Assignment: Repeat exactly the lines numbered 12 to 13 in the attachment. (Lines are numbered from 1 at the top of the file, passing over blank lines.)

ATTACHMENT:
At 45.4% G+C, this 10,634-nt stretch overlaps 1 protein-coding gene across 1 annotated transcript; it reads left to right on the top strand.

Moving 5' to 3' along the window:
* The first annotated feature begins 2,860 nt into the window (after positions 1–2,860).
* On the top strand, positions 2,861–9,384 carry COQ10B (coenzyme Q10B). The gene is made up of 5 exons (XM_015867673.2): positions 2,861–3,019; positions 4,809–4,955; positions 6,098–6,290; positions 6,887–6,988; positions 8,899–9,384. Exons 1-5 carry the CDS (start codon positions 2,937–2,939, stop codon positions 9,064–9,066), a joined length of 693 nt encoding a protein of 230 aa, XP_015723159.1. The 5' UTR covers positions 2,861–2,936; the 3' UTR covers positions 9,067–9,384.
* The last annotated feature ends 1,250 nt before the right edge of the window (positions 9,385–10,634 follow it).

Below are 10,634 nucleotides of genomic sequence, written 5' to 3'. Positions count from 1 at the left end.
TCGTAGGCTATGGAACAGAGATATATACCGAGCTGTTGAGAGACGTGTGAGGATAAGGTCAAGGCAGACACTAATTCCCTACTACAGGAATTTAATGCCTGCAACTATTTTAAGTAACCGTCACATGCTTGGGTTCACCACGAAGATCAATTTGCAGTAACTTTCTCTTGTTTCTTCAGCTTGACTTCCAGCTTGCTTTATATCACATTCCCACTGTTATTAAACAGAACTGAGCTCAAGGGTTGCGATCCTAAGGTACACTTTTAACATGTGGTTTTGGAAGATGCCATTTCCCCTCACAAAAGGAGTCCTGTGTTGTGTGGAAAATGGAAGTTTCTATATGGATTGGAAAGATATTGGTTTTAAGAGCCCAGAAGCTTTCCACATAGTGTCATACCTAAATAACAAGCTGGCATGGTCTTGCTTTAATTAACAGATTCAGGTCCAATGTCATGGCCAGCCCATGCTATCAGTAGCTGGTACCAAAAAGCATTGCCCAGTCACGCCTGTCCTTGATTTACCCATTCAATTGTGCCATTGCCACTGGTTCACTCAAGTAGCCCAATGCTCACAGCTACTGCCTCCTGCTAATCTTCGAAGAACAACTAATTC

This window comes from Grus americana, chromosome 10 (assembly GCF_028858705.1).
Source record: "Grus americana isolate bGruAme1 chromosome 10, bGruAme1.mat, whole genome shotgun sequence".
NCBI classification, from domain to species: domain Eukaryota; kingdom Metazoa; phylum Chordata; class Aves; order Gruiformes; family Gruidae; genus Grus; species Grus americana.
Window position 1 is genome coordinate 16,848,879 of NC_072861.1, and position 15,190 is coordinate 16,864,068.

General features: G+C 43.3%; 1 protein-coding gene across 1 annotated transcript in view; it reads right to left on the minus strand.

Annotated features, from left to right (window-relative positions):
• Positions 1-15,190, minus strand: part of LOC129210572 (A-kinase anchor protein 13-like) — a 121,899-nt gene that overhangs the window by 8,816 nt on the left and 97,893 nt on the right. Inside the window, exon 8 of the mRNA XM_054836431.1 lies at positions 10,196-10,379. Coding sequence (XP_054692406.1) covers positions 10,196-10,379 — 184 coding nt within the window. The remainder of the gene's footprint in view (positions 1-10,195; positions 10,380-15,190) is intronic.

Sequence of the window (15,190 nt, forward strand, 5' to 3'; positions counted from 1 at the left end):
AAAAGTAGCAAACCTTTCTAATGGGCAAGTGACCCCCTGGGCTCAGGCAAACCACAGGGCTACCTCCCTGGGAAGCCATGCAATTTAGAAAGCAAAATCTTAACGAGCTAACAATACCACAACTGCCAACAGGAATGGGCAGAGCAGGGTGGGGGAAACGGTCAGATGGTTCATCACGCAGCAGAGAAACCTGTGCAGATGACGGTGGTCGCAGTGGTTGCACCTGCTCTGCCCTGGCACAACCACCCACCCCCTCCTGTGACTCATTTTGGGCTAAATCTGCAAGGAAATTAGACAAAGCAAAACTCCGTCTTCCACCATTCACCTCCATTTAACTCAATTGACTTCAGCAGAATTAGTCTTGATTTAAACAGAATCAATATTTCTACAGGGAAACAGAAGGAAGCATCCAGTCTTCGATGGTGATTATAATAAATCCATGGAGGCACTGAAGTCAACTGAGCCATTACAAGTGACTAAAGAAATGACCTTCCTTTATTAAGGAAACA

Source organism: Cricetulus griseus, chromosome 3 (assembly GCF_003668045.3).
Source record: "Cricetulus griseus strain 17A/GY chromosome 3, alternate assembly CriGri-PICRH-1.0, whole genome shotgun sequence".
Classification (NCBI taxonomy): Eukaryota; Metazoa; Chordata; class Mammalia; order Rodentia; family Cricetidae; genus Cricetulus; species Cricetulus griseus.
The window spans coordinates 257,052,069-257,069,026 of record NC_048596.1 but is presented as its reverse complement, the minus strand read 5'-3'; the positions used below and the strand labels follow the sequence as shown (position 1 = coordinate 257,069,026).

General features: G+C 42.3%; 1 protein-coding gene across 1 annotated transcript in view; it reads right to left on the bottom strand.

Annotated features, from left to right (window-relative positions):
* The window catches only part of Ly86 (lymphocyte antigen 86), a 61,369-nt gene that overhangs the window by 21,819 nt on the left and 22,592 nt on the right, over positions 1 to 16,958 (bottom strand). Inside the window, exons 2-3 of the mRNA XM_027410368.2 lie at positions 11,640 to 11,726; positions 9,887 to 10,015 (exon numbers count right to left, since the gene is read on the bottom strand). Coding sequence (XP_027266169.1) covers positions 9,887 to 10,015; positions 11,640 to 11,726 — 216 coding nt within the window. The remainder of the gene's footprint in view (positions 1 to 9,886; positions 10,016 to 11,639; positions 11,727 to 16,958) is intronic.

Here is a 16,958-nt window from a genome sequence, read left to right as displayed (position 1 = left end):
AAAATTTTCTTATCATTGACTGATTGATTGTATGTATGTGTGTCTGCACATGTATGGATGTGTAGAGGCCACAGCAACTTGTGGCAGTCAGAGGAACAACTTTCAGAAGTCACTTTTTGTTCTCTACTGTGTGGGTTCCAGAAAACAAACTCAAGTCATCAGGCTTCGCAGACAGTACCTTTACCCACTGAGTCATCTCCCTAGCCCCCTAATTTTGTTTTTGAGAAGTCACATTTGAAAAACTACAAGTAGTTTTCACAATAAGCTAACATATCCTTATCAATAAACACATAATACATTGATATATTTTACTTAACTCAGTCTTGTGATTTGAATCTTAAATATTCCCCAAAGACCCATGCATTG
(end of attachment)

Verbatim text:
General features: G+C 43.3%; 1 protein-coding gene across 1 annotated transcript in view; it reads right to left on the minus strand.

Annotated features, from left to right (window-relative positions):